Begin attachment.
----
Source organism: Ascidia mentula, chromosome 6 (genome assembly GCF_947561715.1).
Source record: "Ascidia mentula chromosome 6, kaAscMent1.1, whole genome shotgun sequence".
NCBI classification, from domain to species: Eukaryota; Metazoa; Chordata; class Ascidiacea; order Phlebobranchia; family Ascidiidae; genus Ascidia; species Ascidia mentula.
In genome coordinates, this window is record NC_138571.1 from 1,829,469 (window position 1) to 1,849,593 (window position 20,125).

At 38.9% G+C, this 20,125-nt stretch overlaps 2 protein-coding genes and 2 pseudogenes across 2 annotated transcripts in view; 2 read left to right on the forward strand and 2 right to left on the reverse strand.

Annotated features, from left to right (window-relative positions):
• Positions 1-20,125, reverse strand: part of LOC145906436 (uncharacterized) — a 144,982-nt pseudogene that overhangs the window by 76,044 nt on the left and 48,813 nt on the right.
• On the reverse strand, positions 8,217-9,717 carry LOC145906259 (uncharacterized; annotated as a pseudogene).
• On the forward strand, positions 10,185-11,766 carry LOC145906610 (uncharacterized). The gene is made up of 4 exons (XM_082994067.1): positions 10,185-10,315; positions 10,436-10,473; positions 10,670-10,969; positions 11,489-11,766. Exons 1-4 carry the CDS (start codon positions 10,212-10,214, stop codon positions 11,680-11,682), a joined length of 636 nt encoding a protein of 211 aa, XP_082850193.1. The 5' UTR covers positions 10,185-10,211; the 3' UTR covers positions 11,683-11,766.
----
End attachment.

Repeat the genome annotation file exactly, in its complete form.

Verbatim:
Source organism: Ascidia mentula, chromosome 6 (genome assembly GCF_947561715.1).
Source record: "Ascidia mentula chromosome 6, kaAscMent1.1, whole genome shotgun sequence".
NCBI classification, from domain to species: Eukaryota; Metazoa; Chordata; class Ascidiacea; order Phlebobranchia; family Ascidiidae; genus Ascidia; species Ascidia mentula.
In genome coordinates, this window is record NC_138571.1 from 1,829,469 (window position 1) to 1,849,593 (window position 20,125).

At 38.9% G+C, this 20,125-nt stretch overlaps 2 protein-coding genes and 2 pseudogenes across 2 annotated transcripts in view; 2 read left to right on the forward strand and 2 right to left on the reverse strand.

Annotated features, from left to right (window-relative positions):
• Positions 1-20,125, reverse strand: part of LOC145906436 (uncharacterized) — a 144,982-nt pseudogene that overhangs the window by 76,044 nt on the left and 48,813 nt on the right.
• On the reverse strand, positions 8,217-9,717 carry LOC145906259 (uncharacterized; annotated as a pseudogene).
• On the forward strand, positions 10,185-11,766 carry LOC145906610 (uncharacterized). The gene is made up of 4 exons (XM_082994067.1): positions 10,185-10,315; positions 10,436-10,473; positions 10,670-10,969; positions 11,489-11,766. Exons 1-4 carry the CDS (start codon positions 10,212-10,214, stop codon positions 11,680-11,682), a joined length of 636 nt encoding a protein of 211 aa, XP_082850193.1. The 5' UTR covers positions 10,185-10,211; the 3' UTR covers positions 11,683-11,766.